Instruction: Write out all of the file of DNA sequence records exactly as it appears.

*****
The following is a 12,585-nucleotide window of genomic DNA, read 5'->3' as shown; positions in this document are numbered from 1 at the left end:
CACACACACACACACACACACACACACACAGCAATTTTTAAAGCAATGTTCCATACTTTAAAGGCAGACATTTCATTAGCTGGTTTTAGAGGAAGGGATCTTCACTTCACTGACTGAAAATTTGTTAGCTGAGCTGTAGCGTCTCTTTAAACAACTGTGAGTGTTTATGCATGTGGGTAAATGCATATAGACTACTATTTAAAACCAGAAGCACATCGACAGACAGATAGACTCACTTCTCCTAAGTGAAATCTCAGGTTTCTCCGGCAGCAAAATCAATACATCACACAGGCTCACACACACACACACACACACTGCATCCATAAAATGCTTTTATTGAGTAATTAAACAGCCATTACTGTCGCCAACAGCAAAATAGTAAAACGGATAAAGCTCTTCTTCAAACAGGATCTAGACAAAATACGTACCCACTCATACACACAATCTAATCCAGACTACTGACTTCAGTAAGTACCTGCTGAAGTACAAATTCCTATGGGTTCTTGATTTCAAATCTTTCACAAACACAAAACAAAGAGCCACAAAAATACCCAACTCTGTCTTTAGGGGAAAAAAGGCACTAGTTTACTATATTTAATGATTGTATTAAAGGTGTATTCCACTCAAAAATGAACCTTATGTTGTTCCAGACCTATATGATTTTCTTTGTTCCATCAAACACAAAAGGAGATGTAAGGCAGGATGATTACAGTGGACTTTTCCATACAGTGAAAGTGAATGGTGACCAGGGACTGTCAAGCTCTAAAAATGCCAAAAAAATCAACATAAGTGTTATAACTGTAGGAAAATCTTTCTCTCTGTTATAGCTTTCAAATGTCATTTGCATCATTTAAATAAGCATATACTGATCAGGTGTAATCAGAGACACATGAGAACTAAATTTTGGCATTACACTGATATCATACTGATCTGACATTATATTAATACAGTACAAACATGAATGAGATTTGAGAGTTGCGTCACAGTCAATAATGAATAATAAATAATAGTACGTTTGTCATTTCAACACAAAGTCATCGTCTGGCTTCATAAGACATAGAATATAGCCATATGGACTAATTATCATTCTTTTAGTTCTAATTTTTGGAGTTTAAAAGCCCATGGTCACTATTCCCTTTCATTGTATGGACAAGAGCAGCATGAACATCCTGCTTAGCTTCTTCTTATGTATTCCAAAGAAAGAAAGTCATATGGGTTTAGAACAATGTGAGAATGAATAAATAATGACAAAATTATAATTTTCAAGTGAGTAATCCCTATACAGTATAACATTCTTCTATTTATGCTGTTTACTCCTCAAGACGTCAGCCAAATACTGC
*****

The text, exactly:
The following is a 12,585-nucleotide window of genomic DNA, read 5'->3' as shown; positions in this document are numbered from 1 at the left end:
CACACACACACACACACACACACACACACAGCAATTTTTAAAGCAATGTTCCATACTTTAAAGGCAGACATTTCATTAGCTGGTTTTAGAGGAAGGGATCTTCACTTCACTGACTGAAAATTTGTTAGCTGAGCTGTAGCGTCTCTTTAAACAACTGTGAGTGTTTATGCATGTGGGTAAATGCATATAGACTACTATTTAAAACCAGAAGCACATCGACAGACAGATAGACTCACTTCTCCTAAGTGAAATCTCAGGTTTCTCCGGCAGCAAAATCAATACATCACACAGGCTCACACACACACACACACACACTGCATCCATAAAATGCTTTTATTGAGTAATTAAACAGCCATTACTGTCGCCAACAGCAAAATAGTAAAACGGATAAAGCTCTTCTTCAAACAGGATCTAGACAAAATACGTACCCACTCATACACACAATCTAATCCAGACTACTGACTTCAGTAAGTACCTGCTGAAGTACAAATTCCTATGGGTTCTTGATTTCAAATCTTTCACAAACACAAAACAAAGAGCCACAAAAATACCCAACTCTGTCTTTAGGGGAAAAAAGGCACTAGTTTACTATATTTAATGATTGTATTAAAGGTGTATTCCACTCAAAAATGAACCTTATGTTGTTCCAGACCTATATGATTTTCTTTGTTCCATCAAACACAAAAGGAGATGTAAGGCAGGATGATTACAGTGGACTTTTCCATACAGTGAAAGTGAATGGTGACCAGGGACTGTCAAGCTCTAAAAATGCCAAAAAAATCAACATAAGTGTTATAACTGTAGGAAAATCTTTCTCTCTGTTATAGCTTTCAAATGTCATTTGCATCATTTAAATAAGCATATACTGATCAGGTGTAATCAGAGACACATGAGAACTAAATTTTGGCATTACACTGATATCATACTGATCTGACATTATATTAATACAGTACAAACATGAATGAGATTTGAGAGTTGCGTCACAGTCAATAATGAATAATAAATAATAGTACGTTTGTCATTTCAACACAAAGTCATCGTCTGGCTTCATAAGACATAGAATATAGCCATATGGACTAATTATCATTCTTTTAGTTCTAATTTTTGGAGTTTAAAAGCCCATGGTCACTATTCCCTTTCATTGTATGGACAAGAGCAGCATGAACATCCTGCTTAGCTTCTTCTTATGTATTCCAAAGAAAGAAAGTCATATGGGTTTAGAACAATGTGAGAATGAATAAATAATGACAAAATTATAATTTTCAAGTGAGTAATCCCTATACAGTATAACATTCTTCTATTTATGCTGTTTACTCCTCAAGACGTCAGCCAAATACTGC